With driverless cars becoming a reality for everyday commuters in the near future, a question for transportation businesses arises around the impact that the autonomous car may have on commuter choices. With autonomous cars, there is a clear benefit of being able to get dropped off door-to-door, whereas public or train transportation does not offer the same personal space or convenience. So, what does this mean for public and train transportation?
Today, commuters often have a few choices for traveling, and many simply choose between car and commuter train based on factors ranging from what they need to accomplish in the commuting time, price, convenience, and availability. In the future, the decision could also be made based on the experience.
Currently, commuting in a car can be high-stress. Your senses and physical body must be focused on driving and are unusable for other purposes. However, with autonomous cars, the car could become a productive and pleasant personal space. This has the potential to radically re-shape commuting, particularly if parking and traffic logistics are solved in parallel with the popularization of the autonomous car.
Once we have been unshackled from the task of manual driving, the car will take on a new role in our lives. Unlike trains or buses, the autonomous car has a few tempting and unique selling points:
- It’s your personal space
- It’s more private
- It can take you all the way to your destination
- It arrives and leaves based on your schedule, not the train operator’s
As the autonomous car becomes an increasingly attractive proposition for those commuters that can afford them, train operators do not need to become the “downmarket” transportation. Instead, train operators need to find their own niche and unique offering. Socializing is likely to be one of them.
Train operators will have to compete on experience when the autonomous car allows people access to convenience, privacy, and productivity. The train experience can be focused on socializing, networking, and fun. For the professional, it could take the form of LinkedIn (professional networking) meets Disney Theme Parks (the ultimate entertainment experience). Meanwhile, autonomous car services will complete by optimizing for experiences focused on productivity, telepresence meetings, and communication.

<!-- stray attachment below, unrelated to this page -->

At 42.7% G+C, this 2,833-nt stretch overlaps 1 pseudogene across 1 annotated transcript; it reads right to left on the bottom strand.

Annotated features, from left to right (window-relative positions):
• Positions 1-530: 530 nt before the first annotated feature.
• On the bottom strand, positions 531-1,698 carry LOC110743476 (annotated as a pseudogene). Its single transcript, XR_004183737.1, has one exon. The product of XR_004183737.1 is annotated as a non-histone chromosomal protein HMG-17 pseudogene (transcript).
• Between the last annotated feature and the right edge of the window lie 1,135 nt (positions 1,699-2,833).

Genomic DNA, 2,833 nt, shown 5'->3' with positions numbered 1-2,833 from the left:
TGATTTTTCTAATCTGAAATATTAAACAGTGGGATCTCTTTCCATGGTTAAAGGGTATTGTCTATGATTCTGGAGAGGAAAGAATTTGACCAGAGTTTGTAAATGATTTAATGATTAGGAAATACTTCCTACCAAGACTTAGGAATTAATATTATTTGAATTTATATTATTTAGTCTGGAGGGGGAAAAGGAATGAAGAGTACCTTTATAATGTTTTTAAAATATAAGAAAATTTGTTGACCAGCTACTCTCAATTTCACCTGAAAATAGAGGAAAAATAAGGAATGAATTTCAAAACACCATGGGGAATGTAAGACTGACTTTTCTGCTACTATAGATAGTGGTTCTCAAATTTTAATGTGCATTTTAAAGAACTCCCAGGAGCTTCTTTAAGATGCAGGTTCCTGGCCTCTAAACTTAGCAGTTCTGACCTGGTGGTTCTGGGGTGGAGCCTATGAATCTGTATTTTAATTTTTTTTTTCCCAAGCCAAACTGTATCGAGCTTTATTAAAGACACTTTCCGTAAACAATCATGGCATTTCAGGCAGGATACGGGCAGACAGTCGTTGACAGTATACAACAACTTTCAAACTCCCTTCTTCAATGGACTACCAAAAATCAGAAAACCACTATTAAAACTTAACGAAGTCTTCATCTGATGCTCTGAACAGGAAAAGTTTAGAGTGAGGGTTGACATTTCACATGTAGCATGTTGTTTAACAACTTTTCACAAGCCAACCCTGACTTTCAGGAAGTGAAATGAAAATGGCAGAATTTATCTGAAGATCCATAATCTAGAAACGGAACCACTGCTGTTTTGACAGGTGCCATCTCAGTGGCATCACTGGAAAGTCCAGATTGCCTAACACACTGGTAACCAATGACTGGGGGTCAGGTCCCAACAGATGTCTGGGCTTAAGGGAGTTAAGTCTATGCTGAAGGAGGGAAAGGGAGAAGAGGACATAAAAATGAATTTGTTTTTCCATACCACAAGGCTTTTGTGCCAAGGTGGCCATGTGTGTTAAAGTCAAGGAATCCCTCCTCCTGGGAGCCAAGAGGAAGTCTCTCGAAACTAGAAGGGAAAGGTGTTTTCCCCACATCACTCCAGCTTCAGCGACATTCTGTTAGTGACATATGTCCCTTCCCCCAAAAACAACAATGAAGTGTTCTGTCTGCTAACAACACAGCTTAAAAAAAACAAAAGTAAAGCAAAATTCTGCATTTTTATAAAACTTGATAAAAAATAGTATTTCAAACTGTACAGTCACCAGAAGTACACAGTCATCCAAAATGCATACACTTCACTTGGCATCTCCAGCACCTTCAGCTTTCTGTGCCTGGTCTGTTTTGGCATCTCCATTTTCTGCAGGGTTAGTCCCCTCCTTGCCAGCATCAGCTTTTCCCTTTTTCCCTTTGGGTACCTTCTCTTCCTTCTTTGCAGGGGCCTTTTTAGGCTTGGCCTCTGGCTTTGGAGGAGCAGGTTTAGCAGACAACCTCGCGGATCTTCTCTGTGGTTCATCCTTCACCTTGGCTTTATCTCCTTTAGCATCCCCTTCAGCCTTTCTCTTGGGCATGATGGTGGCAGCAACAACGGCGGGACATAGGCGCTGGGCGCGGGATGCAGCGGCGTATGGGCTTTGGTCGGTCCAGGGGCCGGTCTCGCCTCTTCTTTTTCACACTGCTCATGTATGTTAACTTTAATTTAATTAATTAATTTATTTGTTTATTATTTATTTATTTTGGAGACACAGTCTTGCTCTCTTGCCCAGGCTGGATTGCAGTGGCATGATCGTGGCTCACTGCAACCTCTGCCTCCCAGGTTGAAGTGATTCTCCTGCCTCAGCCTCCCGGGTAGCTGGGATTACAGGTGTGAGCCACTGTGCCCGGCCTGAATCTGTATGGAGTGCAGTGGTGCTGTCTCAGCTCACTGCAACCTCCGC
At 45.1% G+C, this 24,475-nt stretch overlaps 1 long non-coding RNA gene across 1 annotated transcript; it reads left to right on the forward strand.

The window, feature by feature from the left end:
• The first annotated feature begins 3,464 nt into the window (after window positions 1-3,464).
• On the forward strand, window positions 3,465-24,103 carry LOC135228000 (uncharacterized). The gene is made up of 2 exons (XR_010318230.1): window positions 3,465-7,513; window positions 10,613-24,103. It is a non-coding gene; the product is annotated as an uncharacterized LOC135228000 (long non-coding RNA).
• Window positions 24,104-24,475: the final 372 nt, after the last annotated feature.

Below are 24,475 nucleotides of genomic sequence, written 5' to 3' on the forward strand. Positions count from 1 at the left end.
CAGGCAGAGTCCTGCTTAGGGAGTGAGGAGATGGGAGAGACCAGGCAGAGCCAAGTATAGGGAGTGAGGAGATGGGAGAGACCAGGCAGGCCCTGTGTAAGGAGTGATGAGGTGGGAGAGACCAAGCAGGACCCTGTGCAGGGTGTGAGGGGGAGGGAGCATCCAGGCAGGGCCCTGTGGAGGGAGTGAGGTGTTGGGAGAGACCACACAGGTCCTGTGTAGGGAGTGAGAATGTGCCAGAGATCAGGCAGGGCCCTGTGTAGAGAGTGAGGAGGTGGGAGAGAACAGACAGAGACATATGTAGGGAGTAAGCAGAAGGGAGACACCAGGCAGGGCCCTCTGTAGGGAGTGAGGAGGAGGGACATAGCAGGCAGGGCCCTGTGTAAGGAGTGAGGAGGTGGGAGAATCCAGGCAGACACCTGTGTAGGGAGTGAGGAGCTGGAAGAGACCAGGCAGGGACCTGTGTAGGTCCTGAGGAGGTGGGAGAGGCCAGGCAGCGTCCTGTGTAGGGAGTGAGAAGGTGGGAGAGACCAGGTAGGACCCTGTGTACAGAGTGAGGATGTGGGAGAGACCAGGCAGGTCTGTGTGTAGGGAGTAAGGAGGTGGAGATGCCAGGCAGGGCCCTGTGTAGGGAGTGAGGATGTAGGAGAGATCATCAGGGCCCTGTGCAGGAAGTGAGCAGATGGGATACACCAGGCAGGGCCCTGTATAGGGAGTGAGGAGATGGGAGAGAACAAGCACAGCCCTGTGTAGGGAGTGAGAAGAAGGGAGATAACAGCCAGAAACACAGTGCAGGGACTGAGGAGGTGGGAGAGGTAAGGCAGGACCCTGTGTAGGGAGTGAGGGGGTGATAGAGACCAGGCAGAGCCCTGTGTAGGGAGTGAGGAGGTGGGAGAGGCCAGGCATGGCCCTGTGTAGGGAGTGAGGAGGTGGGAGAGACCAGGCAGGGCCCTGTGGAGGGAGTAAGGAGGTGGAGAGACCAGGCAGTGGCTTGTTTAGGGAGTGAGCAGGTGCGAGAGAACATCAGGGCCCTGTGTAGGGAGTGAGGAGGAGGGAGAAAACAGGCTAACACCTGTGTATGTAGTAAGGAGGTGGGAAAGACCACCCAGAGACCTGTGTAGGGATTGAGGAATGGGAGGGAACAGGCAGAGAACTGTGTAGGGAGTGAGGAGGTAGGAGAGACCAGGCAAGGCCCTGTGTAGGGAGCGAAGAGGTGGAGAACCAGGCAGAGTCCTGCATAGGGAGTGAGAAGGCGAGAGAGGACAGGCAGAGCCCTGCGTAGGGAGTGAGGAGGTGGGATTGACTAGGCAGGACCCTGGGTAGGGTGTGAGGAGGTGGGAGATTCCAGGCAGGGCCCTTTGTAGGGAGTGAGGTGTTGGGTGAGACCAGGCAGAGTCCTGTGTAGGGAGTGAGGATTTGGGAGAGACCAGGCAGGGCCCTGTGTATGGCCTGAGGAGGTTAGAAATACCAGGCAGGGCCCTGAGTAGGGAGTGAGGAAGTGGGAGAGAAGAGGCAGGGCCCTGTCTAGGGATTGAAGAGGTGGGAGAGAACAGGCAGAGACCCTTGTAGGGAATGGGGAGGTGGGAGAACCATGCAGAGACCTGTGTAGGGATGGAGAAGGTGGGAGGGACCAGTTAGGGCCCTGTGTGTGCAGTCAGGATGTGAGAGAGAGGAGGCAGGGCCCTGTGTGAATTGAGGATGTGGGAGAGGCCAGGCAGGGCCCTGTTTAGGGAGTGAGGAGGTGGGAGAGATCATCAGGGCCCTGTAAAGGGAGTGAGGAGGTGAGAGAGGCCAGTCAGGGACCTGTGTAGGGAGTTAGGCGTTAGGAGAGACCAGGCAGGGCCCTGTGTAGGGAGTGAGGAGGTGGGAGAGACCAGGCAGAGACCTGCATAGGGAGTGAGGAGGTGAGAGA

Around the world, cultural preferences will also play a role in the battle between car vs. train. For example, in Nordic countries, people tend to be more reserved and keep to themselves (in an empty train car, people tend to sit down as far away from each other as possible). In these areas, people will be more likely to pay a premium to be in their own space – the autonomously driven car. However, in more social cultures such as Southern Europe, many may opt for the fun and engaging train commute – even if it means sticking to the train’s timetable rather than your own.
Another factor is the sheer cost of a car: the cost of gas, insurance, parking, and garage space are likely to still be high. Even with the convenience and allure of an autonomous car, it could be a burden rather than a status object. Depending on passenger and entertainment needs, the car’s utility also changes (commuting alone vs. making a weekend trip with the family).
What we can expect in the transportation industry is a growing service industry catered to meeting the differing transport needs of people, by cars. Instead of a personal car, we will see increased flexibility to lease from customized car fleets and share rides where appropriate. We may have cars brought to our doorstep through new services that look like Über meets Zipcar, or carpools that bring together people with a willing car owner or driver, like TaskRabbit meets RideShare.
So while the question for the transportation industry may be a few years out, it is important – and will become critical – for transportation businesses to begin thinking about what new service models can arise to meet people’s various transportation need and how they will differentiate in a driverless world.